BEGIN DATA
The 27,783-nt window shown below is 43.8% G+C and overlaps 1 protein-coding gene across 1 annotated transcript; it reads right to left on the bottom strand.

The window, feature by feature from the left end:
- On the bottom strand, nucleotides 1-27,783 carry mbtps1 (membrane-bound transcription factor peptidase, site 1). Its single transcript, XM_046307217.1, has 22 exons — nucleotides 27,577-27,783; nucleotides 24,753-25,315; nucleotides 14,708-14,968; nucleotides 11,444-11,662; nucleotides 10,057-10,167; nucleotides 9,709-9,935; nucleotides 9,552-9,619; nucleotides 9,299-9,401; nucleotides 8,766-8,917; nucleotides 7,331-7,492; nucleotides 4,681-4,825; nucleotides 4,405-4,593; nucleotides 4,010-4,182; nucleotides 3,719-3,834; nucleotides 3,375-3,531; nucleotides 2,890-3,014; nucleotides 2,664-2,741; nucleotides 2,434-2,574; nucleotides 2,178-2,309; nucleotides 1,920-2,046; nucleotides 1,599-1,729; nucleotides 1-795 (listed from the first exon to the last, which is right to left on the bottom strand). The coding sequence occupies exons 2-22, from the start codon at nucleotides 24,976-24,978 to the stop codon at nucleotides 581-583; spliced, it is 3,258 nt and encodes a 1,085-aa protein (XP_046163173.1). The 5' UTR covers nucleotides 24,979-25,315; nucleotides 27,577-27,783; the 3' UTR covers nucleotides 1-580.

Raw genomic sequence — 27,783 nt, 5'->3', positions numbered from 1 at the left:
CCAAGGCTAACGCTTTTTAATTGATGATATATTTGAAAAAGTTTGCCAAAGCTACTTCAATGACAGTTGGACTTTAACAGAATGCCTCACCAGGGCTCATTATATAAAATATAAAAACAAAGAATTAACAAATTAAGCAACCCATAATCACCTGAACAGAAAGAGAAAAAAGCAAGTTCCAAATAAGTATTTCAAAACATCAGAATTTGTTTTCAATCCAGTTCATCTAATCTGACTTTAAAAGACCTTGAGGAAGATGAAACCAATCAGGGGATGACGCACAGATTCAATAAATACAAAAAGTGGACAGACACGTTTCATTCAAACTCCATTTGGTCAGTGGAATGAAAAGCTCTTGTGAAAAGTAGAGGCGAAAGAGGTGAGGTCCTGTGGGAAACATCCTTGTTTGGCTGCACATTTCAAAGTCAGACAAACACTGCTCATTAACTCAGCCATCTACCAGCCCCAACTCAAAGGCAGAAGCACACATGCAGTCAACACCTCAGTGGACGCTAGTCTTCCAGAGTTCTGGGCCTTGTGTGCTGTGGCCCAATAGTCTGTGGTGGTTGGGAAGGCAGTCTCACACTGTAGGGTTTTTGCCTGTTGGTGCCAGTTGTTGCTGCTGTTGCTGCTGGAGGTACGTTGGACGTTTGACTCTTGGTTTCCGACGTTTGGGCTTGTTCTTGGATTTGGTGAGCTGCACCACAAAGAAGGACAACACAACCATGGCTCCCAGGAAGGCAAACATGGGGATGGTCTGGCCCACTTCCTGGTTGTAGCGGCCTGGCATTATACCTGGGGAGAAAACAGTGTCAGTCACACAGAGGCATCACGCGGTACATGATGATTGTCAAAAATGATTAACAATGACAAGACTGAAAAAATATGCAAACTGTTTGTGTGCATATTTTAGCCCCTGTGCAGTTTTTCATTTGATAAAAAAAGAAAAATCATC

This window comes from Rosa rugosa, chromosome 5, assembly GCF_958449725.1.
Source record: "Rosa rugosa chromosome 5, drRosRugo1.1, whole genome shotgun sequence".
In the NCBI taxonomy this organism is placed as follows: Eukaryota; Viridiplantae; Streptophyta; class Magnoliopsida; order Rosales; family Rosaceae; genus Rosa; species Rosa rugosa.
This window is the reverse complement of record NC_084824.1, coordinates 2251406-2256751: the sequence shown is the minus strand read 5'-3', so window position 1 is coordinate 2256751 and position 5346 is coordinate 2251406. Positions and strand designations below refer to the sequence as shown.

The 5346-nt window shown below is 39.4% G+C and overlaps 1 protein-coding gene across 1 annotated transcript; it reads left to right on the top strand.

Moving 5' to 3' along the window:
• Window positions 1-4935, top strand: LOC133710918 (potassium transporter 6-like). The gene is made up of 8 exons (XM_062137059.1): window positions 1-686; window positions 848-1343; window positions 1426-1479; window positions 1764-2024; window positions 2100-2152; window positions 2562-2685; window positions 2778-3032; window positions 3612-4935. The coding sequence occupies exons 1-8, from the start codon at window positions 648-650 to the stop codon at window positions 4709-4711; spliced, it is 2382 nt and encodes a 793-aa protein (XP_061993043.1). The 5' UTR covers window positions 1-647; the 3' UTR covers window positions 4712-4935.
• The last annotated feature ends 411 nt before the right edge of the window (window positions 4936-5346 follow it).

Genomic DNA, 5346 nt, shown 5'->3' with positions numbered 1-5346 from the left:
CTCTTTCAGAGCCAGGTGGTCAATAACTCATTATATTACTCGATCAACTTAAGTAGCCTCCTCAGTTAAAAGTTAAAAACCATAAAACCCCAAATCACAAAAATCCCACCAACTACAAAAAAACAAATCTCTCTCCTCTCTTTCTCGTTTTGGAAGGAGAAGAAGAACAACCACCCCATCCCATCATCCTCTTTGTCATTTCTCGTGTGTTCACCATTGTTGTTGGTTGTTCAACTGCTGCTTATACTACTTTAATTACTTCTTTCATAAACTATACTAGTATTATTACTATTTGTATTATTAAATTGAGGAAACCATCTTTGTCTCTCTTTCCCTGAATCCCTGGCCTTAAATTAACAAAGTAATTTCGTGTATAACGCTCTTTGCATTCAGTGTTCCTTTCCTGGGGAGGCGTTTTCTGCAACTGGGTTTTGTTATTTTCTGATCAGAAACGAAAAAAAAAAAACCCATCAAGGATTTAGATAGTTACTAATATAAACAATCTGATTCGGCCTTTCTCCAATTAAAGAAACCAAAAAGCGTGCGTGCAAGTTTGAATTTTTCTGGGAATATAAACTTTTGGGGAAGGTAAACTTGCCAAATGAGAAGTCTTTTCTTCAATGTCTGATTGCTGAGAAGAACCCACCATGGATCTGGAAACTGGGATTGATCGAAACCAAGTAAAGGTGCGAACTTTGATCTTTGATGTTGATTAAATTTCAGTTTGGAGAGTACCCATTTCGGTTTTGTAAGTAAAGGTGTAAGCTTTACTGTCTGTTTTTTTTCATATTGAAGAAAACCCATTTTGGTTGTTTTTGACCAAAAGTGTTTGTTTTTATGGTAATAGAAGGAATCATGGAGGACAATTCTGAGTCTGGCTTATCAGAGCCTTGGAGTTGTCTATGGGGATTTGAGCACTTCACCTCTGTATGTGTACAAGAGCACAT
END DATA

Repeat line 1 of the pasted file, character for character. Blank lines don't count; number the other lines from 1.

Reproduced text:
The 27,783-nt window shown below is 43.8% G+C and overlaps 1 protein-coding gene across 1 annotated transcript; it reads right to left on the bottom strand.